NSPCC Cymru provides tips for a smooth back-to-school transition
As children across Wales get ready to return to school after a well-earned summer break, many will be excited to reunite with friends and resume their studies.
However, an NSPCC Cymru spokesperson highlighted the importance of acknowledging that some may feel uneasy about returning to school, fearing bullies, or worrying about the challenges of a new academic year.
The spokesperson for NSPCC Cymru encouraged parents, carers, and close family members to engage in open and honest conversations with children about school, even if nothing seems wrong.
“If a child appears anxious or worried about returning to school, there are several ways to offer support,” the spokesperson said.
“Firstly, it is essential to reassure children that it is okay to feel uncomfortable initially, as readjusting to the school environment after a break may take time.”
Parents should encourage their children to list the things they like about school and the things that concern them, then discuss ways to cope with each concern.
“Writing down worries can be a positive first step as it helps visualise problems and provides parents with valuable insights,” the spokesperson added.
Maintaining frequent, open, and informal conversations, even when nothing seems wrong, can offer reassurance and a safe space for children to express their worries.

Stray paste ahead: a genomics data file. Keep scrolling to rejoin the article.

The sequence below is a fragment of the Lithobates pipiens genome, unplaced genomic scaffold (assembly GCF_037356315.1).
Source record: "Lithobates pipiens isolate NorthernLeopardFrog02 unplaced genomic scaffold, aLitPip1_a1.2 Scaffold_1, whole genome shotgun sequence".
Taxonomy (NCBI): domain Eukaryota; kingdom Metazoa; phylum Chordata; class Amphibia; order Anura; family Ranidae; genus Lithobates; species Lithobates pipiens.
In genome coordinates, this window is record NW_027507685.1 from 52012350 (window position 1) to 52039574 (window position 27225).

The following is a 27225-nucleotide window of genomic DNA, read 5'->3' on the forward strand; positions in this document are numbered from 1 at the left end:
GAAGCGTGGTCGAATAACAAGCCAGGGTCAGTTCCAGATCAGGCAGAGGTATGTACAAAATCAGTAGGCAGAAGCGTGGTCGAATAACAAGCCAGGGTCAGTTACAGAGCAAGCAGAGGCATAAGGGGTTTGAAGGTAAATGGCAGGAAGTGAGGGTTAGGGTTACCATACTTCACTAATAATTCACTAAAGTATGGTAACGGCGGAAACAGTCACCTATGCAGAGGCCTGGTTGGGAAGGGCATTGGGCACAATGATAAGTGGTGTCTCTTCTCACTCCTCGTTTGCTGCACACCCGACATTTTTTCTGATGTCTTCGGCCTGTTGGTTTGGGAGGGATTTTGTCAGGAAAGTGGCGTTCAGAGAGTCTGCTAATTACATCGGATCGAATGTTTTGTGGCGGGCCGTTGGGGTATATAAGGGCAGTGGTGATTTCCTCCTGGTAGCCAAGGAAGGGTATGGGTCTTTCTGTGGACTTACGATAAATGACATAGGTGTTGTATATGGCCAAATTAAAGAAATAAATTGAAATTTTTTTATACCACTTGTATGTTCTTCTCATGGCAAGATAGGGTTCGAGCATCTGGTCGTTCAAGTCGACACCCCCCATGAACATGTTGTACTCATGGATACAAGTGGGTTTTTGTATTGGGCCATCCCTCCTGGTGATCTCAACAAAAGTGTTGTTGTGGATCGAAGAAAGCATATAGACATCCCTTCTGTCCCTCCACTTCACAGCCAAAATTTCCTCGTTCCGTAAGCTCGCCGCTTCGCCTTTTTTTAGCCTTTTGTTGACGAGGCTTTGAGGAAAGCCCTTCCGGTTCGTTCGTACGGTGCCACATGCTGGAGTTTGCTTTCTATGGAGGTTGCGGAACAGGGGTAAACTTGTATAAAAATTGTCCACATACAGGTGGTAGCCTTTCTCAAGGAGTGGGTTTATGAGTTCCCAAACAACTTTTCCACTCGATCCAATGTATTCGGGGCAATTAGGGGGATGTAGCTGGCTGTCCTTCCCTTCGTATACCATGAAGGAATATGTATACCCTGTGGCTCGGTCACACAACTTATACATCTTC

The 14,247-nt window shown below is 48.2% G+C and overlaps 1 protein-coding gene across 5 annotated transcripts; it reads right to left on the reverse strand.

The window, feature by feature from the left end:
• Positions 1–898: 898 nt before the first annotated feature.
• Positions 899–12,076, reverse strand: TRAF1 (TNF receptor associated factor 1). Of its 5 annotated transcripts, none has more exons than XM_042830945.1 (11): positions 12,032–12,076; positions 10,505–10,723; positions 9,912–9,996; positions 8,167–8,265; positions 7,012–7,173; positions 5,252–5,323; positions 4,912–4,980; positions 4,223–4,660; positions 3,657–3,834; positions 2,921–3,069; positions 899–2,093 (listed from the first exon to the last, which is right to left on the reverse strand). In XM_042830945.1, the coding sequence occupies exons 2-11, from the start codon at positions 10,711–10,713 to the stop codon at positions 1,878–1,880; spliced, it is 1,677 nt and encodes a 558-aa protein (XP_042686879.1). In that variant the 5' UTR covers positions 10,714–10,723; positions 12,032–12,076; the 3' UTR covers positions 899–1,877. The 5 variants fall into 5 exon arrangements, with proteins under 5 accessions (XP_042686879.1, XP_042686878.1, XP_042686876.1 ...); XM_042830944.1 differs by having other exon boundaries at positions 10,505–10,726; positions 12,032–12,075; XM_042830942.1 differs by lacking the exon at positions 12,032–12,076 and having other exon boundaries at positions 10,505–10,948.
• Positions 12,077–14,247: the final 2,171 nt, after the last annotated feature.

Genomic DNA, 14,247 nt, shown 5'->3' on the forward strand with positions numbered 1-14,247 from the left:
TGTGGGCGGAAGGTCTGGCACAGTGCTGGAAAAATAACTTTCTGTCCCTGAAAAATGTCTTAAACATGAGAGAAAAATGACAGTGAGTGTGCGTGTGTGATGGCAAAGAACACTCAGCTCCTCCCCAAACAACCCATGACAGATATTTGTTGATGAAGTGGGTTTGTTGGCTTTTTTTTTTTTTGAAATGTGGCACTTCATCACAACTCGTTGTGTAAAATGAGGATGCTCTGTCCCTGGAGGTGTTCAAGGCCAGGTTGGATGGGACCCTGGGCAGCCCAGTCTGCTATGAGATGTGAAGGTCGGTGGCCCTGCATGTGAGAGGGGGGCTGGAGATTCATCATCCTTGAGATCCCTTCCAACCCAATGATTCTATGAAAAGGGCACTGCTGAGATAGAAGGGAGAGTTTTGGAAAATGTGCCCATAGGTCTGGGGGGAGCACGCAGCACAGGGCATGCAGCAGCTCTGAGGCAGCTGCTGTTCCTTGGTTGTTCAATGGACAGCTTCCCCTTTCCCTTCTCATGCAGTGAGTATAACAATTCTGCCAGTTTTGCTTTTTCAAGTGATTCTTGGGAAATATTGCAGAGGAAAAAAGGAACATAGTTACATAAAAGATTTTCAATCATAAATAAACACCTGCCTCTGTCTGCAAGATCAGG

The NSPCC Cymru spokesperson emphasized the importance of reminding children that they can talk to trusted family members, teachers, or trained impartial professionals.
NSPCC Cymru’s Childline counselling service provides free and confidential support for children at any time of the day or night. “Exploring the Childline website together can be beneficial as it offers various activities and tools to help improve mood and provide advice,” the spokesperson suggested.
Children can use the Art Box area to draw pictures expressing their feelings and desires, read tips about making friends, or use the Mood Journal to document their feelings and school experiences.
“If children are not ready to speak to a parent or trusted adult, the Childline website also features moderated message boards where they can communicate with other young people facing similar concerns,” the spokesperson said.
Sometimes, knowing that they are not alone in their feelings can be incredibly comforting for children. Many who have used the service have found the message boards to be a great place to seek peer support in a safe and moderated environment.
Lastly, NSPCC Cymru suggests helping children prepare for school by ensuring they get a good night’s sleep without mobiles, tablets, or other devices that might disrupt their rest. Having their uniform and equipment ready the night before can also help reduce anxiety before school.
“While sometimes things do not go as planned, using NSPCC Cymru’s advice can help children feel better prepared for the next academic year and know what to do if they are struggling,” the spokesperson concluded. Spotted something? Got a story? Send a Facebook Message | A direct message on Twitter | Email: News@Deeside.com